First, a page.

• Have diabetes
    • Have high blood pressure
    • Are a male age 45 or older, or a female age 50 or older

    Ask your doctor how often you need to have your blood lipid levels tested.

    What happens during a triglycerides test?

    During the test, a health care professional will take a blood sample from a vein in your arm, using a small needle. After the needle is inserted, a small amount of blood will be collected into a test tube or vial. You may feel a little sting when the needle goes in or out. This usually takes less than five minutes.

    Will I need to do anything to prepare for the test?

    You may need to fast (not eat or drink) for 9 to 12 hours before your blood is drawn. Your provider will let you know if you need to fast and if there are any special instructions to follow.

    Are there any risks to the test?

    There is very little risk to having a blood test. You may have slight pain or bruising at the spot where the needle was put in, but most symptoms go away quickly.

    What do the results mean?

    Triglycerides are usually measured in milligrams (mg) of triglycerides per deciliter (dL) of blood. Guidelines for normal and higher levels of triglycerides are used to help decide when treatment is needed. The commonly used guidelines for adults are:

    Category Triglyceride levels in adults
    Normal (desirable) less than 150mg/dL
    Borderline high 150 to 199 mg/dL
    High 200 to 499 mg/dL
    Very high 500 mg/dL and higher

    Guidelines for children and teens are different than adults. Ask your child’s provider to explain what your child’s test results mean.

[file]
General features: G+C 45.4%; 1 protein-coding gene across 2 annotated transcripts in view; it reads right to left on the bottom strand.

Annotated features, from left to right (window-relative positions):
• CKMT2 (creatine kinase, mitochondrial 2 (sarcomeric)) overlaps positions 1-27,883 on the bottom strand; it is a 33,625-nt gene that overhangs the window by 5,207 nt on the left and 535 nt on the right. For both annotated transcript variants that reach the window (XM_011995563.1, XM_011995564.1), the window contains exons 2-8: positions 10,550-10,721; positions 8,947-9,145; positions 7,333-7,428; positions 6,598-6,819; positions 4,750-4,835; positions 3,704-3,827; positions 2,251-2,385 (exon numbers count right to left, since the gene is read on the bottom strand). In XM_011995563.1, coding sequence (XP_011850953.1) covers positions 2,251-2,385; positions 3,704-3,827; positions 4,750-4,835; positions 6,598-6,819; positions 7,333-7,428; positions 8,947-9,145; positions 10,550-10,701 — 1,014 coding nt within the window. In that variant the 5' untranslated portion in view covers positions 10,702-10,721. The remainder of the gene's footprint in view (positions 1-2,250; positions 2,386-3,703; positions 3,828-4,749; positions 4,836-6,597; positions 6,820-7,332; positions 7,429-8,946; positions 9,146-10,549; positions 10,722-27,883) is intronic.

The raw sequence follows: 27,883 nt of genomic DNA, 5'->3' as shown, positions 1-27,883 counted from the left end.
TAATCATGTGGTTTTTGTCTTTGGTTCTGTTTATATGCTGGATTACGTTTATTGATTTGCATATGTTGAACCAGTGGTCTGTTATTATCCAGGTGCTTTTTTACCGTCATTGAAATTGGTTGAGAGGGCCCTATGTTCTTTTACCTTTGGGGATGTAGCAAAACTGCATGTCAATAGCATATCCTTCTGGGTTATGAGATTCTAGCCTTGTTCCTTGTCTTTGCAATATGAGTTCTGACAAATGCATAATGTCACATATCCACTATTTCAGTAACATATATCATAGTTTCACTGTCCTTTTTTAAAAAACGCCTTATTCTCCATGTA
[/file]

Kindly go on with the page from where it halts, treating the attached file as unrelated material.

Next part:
Triglyceride levels that are higher than normal may mean you have a higher risk of heart disease, stroke, and other conditions that affect your arteries. To reduce your blood triglycerides, your health care provider may first recommend lifestyle changes, such as:

    • Eating heart-healthy foods and limiting added sugar and foods high in saturated fat
    • Getting regular physical activity
    • Limiting alcohol
    • Quitting smoking
    • Aiming for a healthy weight
    • Getting enough sleep
    • Managing stress

    In certain cases, you may also need medicine to help lower your triglyceride levels. Before making any major changes to your diet or exercise routine, talk with your provider about what treatment is best for you.

    Triglyceride levels that are too low are very uncommon.

    Is there anything else I need to know about triglyceride tests?

    Certain commonly used medicines can increase blood triglyceride levels, so ask your provider if any medicines you take could affect your test results.

    Certain medical conditions can also increase blood triglycerides, including:

    • Kidney failure
    • Liver disease
    • Thyroid disease
    • Alcohol Use Disorder (AUD)
    • Diabetes
    • Obesity

    If one of these conditions could be increasing your triglycerides, it’s important to treat the condition to help lower your blood triglycerides and your risk of heart disease and stroke.

    Courtesy of MedlinePlus from the National Library of Medicine.